The pimp vanishes

Thursday, April 19th, 2012 · 11 Comments »

I’ve just finished reading this morning’s New York Times story about the Secret Service scandal, and my head is reeling. Buried in the middle of the story is a remarkable sentence:

Eventually, she lowered her demand to $250, which she said was the amount she has to pay the man who helps find her customers.

It’s remarkable because “the man who helps find her customers” is mentioned nowhere else in the story. It’s remarkable because the chain of events described in the article—how the woman met the Secret Service agent, how the events of the night and following morning went down—nowhere includes any indication whatsoever that “the man who helps find her customers” did, in fact, help her find this customer, much less do anything else that could possibly justify appropriating the woman’s fee. Yet the Times reporter does not seem to register this discrepancy.

The man in question is the pimp, of course. Contrary to popular dude imagination, pimps don’t actually contribute any value to the prostitution transaction; they’re simply parasites. They attach themselves to women and blackmail them for part (or all) of their earnings, with the penalties ranging from beatings to death. They also induct new girls into prostitution by raping them and then putting them to work on the street, appropriating the earnings for themselves. They’re like the mafia shaking down the corner store, only less benign.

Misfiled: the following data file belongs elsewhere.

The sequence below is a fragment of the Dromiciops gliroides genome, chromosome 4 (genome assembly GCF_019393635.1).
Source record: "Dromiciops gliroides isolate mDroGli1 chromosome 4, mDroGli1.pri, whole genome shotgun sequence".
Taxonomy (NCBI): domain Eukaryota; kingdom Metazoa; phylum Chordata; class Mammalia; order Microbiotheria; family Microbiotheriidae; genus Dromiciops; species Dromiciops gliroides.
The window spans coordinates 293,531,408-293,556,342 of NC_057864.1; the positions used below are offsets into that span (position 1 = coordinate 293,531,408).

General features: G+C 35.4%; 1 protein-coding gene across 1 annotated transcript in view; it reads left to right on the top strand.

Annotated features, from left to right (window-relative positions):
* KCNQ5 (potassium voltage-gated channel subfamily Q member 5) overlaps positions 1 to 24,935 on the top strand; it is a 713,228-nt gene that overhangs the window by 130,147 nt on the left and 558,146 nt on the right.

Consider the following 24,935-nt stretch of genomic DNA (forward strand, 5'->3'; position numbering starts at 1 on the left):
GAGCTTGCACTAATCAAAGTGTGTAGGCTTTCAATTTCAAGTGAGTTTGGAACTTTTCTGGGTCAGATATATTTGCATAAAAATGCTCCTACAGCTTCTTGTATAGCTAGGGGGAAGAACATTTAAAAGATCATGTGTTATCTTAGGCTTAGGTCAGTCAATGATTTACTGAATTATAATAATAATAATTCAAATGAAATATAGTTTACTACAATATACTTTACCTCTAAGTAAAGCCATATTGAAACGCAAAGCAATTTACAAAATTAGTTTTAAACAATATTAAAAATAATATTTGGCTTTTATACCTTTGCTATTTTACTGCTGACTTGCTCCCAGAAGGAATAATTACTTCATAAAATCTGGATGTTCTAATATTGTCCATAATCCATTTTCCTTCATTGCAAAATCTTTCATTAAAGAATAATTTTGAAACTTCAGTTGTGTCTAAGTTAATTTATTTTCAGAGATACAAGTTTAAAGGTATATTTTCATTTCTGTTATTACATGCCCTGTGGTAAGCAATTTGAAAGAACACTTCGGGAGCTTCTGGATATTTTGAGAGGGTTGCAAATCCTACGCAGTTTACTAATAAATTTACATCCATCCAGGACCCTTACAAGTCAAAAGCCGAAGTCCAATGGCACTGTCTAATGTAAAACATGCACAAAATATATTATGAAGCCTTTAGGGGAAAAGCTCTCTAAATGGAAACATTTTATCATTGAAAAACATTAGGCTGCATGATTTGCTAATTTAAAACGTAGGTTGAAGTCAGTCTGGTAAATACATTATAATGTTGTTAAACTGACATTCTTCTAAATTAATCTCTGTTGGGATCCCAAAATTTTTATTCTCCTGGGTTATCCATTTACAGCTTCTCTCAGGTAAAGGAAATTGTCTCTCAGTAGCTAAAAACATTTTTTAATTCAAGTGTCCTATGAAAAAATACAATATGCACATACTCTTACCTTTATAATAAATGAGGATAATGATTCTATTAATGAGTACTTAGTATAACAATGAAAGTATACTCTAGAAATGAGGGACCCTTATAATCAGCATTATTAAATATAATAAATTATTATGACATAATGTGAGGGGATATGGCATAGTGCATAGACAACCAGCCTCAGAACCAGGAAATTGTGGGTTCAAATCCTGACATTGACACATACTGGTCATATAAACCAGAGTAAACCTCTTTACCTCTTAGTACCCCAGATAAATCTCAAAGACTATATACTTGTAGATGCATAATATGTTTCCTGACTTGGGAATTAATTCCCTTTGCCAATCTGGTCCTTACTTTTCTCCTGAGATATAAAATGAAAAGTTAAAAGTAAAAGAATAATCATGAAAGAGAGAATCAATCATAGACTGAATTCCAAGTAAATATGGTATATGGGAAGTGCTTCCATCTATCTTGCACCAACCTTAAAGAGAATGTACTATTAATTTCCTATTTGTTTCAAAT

Let’s review the sequence of events in Cartagena as related by the New York Times:

  • “Sitting in her living room wearing a short jean skirt, high-heeled espadrilles and a spandex top with a plunging neckline, the prostitute described how she and another woman were approached by a group of American men at a discotheque. In an account consistent with the official version of events coming out of Washington, but could not be independently confirmed, she said the men bought a bottle of Absolut vodka for the table and when that was finished bought a second one.”